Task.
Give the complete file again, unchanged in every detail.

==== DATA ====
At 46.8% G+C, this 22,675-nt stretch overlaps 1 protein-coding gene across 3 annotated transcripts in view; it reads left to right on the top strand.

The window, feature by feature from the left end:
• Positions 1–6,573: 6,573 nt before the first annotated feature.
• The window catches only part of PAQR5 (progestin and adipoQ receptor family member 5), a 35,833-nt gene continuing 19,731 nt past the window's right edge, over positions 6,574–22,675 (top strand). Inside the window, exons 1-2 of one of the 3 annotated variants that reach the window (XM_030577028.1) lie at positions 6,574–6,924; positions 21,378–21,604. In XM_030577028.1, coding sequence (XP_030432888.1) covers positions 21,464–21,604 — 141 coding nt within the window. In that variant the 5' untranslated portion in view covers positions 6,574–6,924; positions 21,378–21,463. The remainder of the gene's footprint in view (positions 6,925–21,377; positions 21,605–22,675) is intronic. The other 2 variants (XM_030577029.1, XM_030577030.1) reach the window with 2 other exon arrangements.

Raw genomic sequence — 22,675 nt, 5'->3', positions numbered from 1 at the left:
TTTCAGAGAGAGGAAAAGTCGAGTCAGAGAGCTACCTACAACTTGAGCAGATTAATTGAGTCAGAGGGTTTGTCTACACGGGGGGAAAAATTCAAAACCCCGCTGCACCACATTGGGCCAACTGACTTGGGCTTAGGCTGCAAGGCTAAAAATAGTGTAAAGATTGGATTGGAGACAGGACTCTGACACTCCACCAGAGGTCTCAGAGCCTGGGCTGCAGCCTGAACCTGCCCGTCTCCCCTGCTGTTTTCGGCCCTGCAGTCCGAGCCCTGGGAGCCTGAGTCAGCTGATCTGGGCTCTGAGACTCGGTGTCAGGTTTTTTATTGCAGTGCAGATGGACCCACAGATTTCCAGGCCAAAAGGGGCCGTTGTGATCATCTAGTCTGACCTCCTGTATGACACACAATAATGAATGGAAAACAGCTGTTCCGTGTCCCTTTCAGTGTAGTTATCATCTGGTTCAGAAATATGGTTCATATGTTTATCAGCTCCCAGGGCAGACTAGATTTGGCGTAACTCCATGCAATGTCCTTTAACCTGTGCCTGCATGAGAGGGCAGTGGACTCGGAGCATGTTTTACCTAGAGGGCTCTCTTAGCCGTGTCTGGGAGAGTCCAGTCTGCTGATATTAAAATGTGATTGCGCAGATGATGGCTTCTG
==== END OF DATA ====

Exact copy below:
At 46.8% G+C, this 22,675-nt stretch overlaps 1 protein-coding gene across 3 annotated transcripts in view; it reads left to right on the top strand.

The window, feature by feature from the left end:
• Positions 1–6,573: 6,573 nt before the first annotated feature.
• The window catches only part of PAQR5 (progestin and adipoQ receptor family member 5), a 35,833-nt gene continuing 19,731 nt past the window's right edge, over positions 6,574–22,675 (top strand). Inside the window, exons 1-2 of one of the 3 annotated variants that reach the window (XM_030577028.1) lie at positions 6,574–6,924; positions 21,378–21,604. In XM_030577028.1, coding sequence (XP_030432888.1) covers positions 21,464–21,604 — 141 coding nt within the window. In that variant the 5' untranslated portion in view covers positions 6,574–6,924; positions 21,378–21,463. The remainder of the gene's footprint in view (positions 6,925–21,377; positions 21,605–22,675) is intronic. The other 2 variants (XM_030577029.1, XM_030577030.1) reach the window with 2 other exon arrangements.

Raw genomic sequence — 22,675 nt, 5'->3', positions numbered from 1 at the left:
TTTCAGAGAGAGGAAAAGTCGAGTCAGAGAGCTACCTACAACTTGAGCAGATTAATTGAGTCAGAGGGTTTGTCTACACGGGGGGAAAAATTCAAAACCCCGCTGCACCACATTGGGCCAACTGACTTGGGCTTAGGCTGCAAGGCTAAAAATAGTGTAAAGATTGGATTGGAGACAGGACTCTGACACTCCACCAGAGGTCTCAGAGCCTGGGCTGCAGCCTGAACCTGCCCGTCTCCCCTGCTGTTTTCGGCCCTGCAGTCCGAGCCCTGGGAGCCTGAGTCAGCTGATCTGGGCTCTGAGACTCGGTGTCAGGTTTTTTATTGCAGTGCAGATGGACCCACAGATTTCCAGGCCAAAAGGGGCCGTTGTGATCATCTAGTCTGACCTCCTGTATGACACACAATAATGAATGGAAAACAGCTGTTCCGTGTCCCTTTCAGTGTAGTTATCATCTGGTTCAGAAATATGGTTCATATGTTTATCAGCTCCCAGGGCAGACTAGATTTGGCGTAACTCCATGCAATGTCCTTTAACCTGTGCCTGCATGAGAGGGCAGTGGACTCGGAGCATGTTTTACCTAGAGGGCTCTCTTAGCCGTGTCTGGGAGAGTCCAGTCTGCTGATATTAAAATGTGATTGCGCAGATGATGGCTTCTG